What do history's most notorious despots have in common with many of the flag-waving, patriotic politicians of our day? Both groups rise to power through the exploitation of fear, which has become a societal plague. There have been widespread casualties. We need an antidote. Feardom offers its readers a much-needed immunization.
This is one of the best articles I’ve yet to read on why socialism is evil, and how it has creeped into our government. The article is “Why We Love Government”, written by Walter Williams for the Washington Times.
Unlike today’s Americans, the Founders of our nation were suspicious, if not contemptuous, of government. Consider just a few of their words.
James Madison suggested that “All men having power ought to be distrusted to a certain degree.”
Thomas Paine observed, “We still find the greedy hand of government thrusting itself into every corner and crevice of industry, and grasping at the spoil of the multitude. … It watches prosperity as its prey and permits none to escape without a tribute.”
John Adams reminded, “You have rights antecedent to all earthly governments; rights that cannot be repealed or restrained by human laws; rights derived from the Great Legislator of the Universe.”
Thomas Jefferson gave us several warnings that we’ve ignored: First, “The natural progress of things is for liberty to yield and government to gain ground.” Second, “The greatest [calamity] which could befall [us would be] submission to a government of unlimited powers.” And third, “Whensoever the general government assumes undelegated powers, its acts are unauthoritative, void, and of no force.”
In response to what Jefferson called an “elective despotism,” he suggested that “The tree of Liberty must be refreshed from time to time with the blood of patriots and tyrants.”
With sentiments like these, John Adams, Thomas Jefferson and James Madison became presidents. Could a person with similar sentiments win the presidency today? My guess is no. Today’s Americans hold such liberty-oriented values in contempt, and any presidential aspirant holding them would have a zero chance of winning office.
Today’s Americans hold a different vision of government. It’s one that says Congress has the right to do just about anything upon which it can secure a majority vote. Most of what Congress does fits the description of forcing one American to serve the purposes of another American. That description differs only in degree, but not in kind, from slavery.
At least two-thirds of the federal budget represents programs that force one American to serve the purposes of another. Younger workers are forced to pay for the prescriptions of older Americans; people who are not farmers are forced to serve those who are; nonpoor people are forced to serve poor people; and the general public is forced to serve corporations, college students and other special interests who have the ear of Congress.
The supreme tragedy that will lead to our undoing is that so far as personal economic self-interests are concerned, it is perfectly rational for every American to seek to live at the expense of another American. Why? Not doing so doesn’t mean he’ll pay lower federal taxes. All it means is there will be more money for somebody else.
In other words, once Congress establishes that one person can live at the expense of another, it pays for everyone to try to do so. You say, “Williams, don’t you believe in helping your fellow man?” Yes, I do. I believe that reaching into one’s own pockets to help one’s fellow man is both laudable and praiseworthy. Reaching into another’s pockets to help one’s fellow man is despicable and worthy of condemnation.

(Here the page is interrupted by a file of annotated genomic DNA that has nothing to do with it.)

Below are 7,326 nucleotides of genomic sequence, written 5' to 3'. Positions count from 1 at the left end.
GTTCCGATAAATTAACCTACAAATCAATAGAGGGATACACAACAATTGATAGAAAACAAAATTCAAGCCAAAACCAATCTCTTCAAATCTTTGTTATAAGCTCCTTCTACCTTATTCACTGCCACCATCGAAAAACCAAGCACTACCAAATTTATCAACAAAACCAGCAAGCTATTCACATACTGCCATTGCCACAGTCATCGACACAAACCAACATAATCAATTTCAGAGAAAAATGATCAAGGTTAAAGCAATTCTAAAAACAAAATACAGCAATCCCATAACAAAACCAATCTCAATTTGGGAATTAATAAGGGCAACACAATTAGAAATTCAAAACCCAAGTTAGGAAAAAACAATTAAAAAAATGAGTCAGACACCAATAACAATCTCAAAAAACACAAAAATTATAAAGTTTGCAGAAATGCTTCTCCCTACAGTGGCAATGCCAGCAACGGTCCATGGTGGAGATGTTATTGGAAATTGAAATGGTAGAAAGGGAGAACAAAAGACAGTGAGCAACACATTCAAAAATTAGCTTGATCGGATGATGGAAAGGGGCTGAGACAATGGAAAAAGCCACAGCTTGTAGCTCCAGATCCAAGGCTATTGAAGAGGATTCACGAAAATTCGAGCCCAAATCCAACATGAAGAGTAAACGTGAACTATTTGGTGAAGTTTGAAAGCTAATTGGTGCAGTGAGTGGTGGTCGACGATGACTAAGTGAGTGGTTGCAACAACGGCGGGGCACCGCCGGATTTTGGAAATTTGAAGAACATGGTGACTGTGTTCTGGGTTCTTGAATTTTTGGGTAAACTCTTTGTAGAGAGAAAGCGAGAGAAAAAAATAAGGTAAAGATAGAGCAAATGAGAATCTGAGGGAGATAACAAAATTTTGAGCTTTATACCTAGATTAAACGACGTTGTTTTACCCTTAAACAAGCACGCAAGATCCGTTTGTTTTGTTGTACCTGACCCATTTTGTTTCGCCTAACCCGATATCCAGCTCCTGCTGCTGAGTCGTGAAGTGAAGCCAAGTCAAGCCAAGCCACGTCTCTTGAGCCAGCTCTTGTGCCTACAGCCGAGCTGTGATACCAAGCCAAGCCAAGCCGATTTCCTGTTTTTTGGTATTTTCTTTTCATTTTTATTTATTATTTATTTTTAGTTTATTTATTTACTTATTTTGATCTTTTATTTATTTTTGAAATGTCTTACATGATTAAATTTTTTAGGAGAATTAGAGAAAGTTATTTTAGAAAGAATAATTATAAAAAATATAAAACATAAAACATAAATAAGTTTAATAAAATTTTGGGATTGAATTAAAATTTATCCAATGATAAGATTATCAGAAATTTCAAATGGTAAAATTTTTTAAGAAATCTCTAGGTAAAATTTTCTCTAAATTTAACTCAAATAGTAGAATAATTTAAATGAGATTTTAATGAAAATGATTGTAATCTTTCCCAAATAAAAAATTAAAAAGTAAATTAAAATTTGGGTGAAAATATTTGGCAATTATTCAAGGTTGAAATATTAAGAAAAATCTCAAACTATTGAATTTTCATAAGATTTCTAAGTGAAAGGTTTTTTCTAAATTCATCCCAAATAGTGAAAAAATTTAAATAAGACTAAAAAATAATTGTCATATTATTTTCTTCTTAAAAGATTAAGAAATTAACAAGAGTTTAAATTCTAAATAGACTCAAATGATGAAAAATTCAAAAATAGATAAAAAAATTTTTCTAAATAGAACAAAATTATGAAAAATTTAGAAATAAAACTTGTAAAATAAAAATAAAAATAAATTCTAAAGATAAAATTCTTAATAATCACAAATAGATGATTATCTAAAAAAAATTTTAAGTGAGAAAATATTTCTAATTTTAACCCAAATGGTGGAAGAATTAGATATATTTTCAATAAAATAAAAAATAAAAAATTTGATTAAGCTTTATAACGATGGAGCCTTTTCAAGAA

The bottom line: We love government because it enables us to accomplish things that if done privately would lead to arrest and imprisonment. For example, if I saw a person in need, and I took your money to help him, I would be arrested and convicted of theft. If I get Congress to do the same thing, I am seen as compassionate.
This vision ought to bother the Christians among us, for when God gave Moses the commandment “Thou shalt not steal,” I’m sure He didn’t mean thou shalt not steal unless you got a majority vote in Congress.
As Davey Crockett clearly explained, it’s not [theirs] to give. Uncle Sam has absolutely no right to “rob from the rich and give to the poor”. That is not the purpose government was intended to serve. D’Anconia, Galt, and Danneskjöld have a thing or two to say about this… :)
The JBS’ commentary is quite excellent as well:
The Founding Fathers based our political system on the belief that governments are instituted, in order to secure our rights to life, liberty, property, and the pursuit of happiness. The social welfare programs created by government involve taking money from people who have earned it and giving it away to people who have not earned it. This is a clear violation of the right to property, the right to keep the fruits of our labor.
Alexander Fraser Tytler warned that, as soon as voters are given the opportunity to vote themselves benefits from the public treasury, the majority will vote for the candidates promising the most benefits from the public treasury. History shows that this always leads to economic and political collapse.
Our Founding Fathers understood this, which is why they made no provision in the Constitution giving Congress the authority to tax incomes and redistribute the wealth of the people. Government programs that redistribute wealth and incomes are the equivalent of legalized plunder.
If only Ragnar DanneskjÃ¶ld really existed and would refund my income taxes as well…